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Encomium: a farewell to Sarah Leverette

by Sydney Ford and Allen Wallace

Columbia, and the entire world, lost a legend Wednesday: a woman who managed to be a giant despite being the smallest person in most rooms.


Sarah Leverette spent her 99 years fighting to make the world a better place. She stood up for those to whom society denied rights, and she had no fear of any of those on the other side of the battle, no matter how powerful.


No one who met Ms. Leverette or heard her speak will soon forget her. Even in her nineties, she was a leader. On June 20, 2015, with temperatures breaking the 100-degree mark, a crowd of hundreds gathered at the State House to demand the removal of the Confederate flag from the grounds. Just three days earlier, nine people were murdered in the name of that flag in a Charleston church, and the crowd came that day to say it was the final straw.


The speakers were a prestigious group, delivering powerful speeches: South Carolina Democratic Party Chair Jaime Harrison, South Carolina NAACP President Lonnie Randolph, South Carolina Progressive Network leader Brett Bursey, and many more. As they spoke, Ms. Leverette sat on stage, already 95 years old but never complaining about the heat. She was barely tall enough to be seen behind the lectern when she stepped forward, but it mattered not at all. In the middle of a host of powerful voices, she blew all the rest away.


“We have sat back for years and let this happen. We cannot let it continue,” she said. “This problem not only asks to be addressed, it demands to be addressed.”


Before that day, few would have believed the fight to remove the flag could ever be won in South Carolina. That afternoon, listening to Ms. Leverette speak, the hundreds of us in the crowd had no doubt that it would soon be gone. It was.


As one of the first female graduates of the USC School of Law, one of the first female lawyers in South Carolina and the first female faculty member of USC School of Law, the impact of her willingness to defy the expectations of the once closed-door, all-male South Carolina legal community continues to this day in the career of every female attorney in the state.


Ms. Leverette was born in Iva, SC in 1920, and graduated magna cum laude from the University of South Carolina’s School of Law in 1943, where she was the only female in her class.

“They kind of ignored me. So that kind of lit a fire under me,” she said. When she graduated, the law office doors were closed to her as a female, so she became a law librarian and taught legal writing and research at the USC School of Law for 25 years.


Leverette also fought for equal pay serving on and eventually chairing the Workers Compensation Commission during the 1970s.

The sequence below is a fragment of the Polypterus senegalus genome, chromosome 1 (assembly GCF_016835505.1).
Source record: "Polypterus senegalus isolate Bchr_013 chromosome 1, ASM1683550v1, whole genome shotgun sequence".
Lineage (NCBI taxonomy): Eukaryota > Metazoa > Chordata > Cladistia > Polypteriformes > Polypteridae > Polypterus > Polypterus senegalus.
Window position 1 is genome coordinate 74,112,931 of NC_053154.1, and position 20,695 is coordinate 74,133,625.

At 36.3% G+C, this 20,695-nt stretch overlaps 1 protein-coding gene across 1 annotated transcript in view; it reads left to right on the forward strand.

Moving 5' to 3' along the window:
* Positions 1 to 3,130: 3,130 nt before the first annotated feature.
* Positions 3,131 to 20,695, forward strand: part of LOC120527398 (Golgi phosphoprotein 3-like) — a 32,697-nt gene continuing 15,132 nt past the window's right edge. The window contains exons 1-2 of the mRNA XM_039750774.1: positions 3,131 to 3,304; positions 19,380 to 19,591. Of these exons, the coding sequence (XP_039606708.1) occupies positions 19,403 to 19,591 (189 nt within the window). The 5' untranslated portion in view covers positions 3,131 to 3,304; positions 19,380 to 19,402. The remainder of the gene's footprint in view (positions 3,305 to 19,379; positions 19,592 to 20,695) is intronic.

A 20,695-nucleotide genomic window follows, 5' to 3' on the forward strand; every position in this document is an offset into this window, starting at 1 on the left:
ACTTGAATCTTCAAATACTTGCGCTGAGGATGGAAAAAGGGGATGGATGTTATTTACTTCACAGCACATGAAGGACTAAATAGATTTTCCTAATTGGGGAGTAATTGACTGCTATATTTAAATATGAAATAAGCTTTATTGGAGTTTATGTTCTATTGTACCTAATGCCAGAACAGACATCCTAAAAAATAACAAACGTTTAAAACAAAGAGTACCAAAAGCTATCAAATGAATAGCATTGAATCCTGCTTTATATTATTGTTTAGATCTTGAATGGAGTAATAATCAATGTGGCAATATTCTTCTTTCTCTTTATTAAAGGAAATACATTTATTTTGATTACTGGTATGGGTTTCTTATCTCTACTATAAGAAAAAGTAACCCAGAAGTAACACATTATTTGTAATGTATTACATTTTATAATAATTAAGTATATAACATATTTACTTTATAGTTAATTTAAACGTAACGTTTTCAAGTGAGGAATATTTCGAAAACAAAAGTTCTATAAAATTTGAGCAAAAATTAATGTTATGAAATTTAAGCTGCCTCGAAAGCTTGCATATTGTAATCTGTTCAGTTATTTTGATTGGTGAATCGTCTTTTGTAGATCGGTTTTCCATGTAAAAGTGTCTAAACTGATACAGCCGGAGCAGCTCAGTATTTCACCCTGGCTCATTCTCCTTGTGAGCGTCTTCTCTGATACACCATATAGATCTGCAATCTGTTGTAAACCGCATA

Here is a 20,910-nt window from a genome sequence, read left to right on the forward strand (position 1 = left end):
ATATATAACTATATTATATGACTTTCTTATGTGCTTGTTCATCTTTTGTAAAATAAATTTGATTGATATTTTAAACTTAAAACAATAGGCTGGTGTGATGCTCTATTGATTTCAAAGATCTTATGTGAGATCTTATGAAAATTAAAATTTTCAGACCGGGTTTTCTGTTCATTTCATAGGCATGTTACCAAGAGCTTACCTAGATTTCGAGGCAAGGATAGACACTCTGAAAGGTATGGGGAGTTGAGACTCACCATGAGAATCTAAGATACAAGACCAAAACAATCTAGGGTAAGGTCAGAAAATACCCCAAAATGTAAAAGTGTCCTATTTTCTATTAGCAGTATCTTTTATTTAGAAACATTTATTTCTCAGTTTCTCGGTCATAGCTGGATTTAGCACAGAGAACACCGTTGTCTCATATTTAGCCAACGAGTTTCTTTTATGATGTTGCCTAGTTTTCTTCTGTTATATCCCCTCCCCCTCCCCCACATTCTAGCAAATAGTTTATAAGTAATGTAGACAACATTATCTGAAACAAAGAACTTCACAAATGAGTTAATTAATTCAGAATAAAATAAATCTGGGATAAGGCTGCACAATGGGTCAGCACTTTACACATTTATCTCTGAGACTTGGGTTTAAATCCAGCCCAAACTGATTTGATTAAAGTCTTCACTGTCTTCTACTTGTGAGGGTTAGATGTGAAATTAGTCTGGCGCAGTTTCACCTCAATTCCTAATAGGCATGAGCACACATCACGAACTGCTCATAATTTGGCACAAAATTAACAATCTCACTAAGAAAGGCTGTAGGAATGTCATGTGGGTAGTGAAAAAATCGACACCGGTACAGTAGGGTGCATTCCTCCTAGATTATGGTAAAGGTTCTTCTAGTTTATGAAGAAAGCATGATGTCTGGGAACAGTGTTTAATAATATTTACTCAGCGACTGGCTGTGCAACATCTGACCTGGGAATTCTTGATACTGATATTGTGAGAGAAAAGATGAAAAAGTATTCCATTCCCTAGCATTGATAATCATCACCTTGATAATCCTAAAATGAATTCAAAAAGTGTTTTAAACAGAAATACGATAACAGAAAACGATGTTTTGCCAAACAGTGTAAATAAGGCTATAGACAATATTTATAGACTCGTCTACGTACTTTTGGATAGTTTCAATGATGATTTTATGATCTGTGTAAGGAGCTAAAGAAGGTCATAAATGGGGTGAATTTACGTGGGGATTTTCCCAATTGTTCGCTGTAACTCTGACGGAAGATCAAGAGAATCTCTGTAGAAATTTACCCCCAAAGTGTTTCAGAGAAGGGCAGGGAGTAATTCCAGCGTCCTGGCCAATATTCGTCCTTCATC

“We haven’t gotten very far with that inequality and haven’t done what we should,” she said. “There is a law but people are breaking the law and we are doing nothing about it.”


In 1950, Ms. Leverette was a founding member of the SC League of Women Voters, a non-partisan group that works to educate the public on the issues so they become more involved in the voting process and in their communities. Leverette said we need more men and women in public service. She pointed out that SC ranks last in the nation for the number of women holding elected office in the State Senate and House. In the 1960s she worked with the League of Women Voters to push for the right of women to serve on juries in South Carolina.


“It took the League of Women Voters 10 years of advocacy and application to the Legislature to get women the right to serve on juries,” she said. South Carolina was the next-to-last state in the country to make the change.


Ms. Leverette won countless honors in her long and distinguished career, including the Social Justice Luminary Award from the University of South Carolina, the 2017 Rev. Sen. Clementa C. Pinckney Award for Justice from the Appleseed Legal Justice Center and the 2018 South Carolina Woman of Achievement from the Miss South Carolina Scholarship Organization. The South Carolina Women Lawyers Association awarded her their highest honor, the Jean Galloway Bissell Award. WREN (the Women’s Rights & Empowerment Network) recognized her in March 2018 for her lifelong advocacy for equality. She also earnd the Girl Scouts of Congaree Area Women of Distinction Award and the SC Department of Consumer Affairs’ Consumer Spirit Award for Excellence in Consumer Advocacy.


None of the awards were as important to Ms. Leverette as the victories. Women serving on juries and as lawyers, standing as equals in every way. A State House lawn free of the flag of slavery. Fairer laws for workers compensation and equal pay. Marriage equality. The end of Jim Crow. Women in the State House, in the Governor’s office, and anywhere else they choose to be.

Ms. Leverette leaves behind a better world than she found. South Carolina would not have made the progress it has without her. She inspired countless women and men to follow the banner she carried, and fight with her to keep things changing for the better.


Ms. Leverette gave us 99 years, and her loss will be felt for many more. No one can fix all that is wrong with the world in a single lifetime, but what Ms. Leverette leaves us is the greatest of all her gifts: the certain knowledge that the generations she inspired are ready. The fight isn’t over. Ms. Leverette earned her rest by preparing us all to continue it.


Goodbye, ma’am. Thank you for everything.


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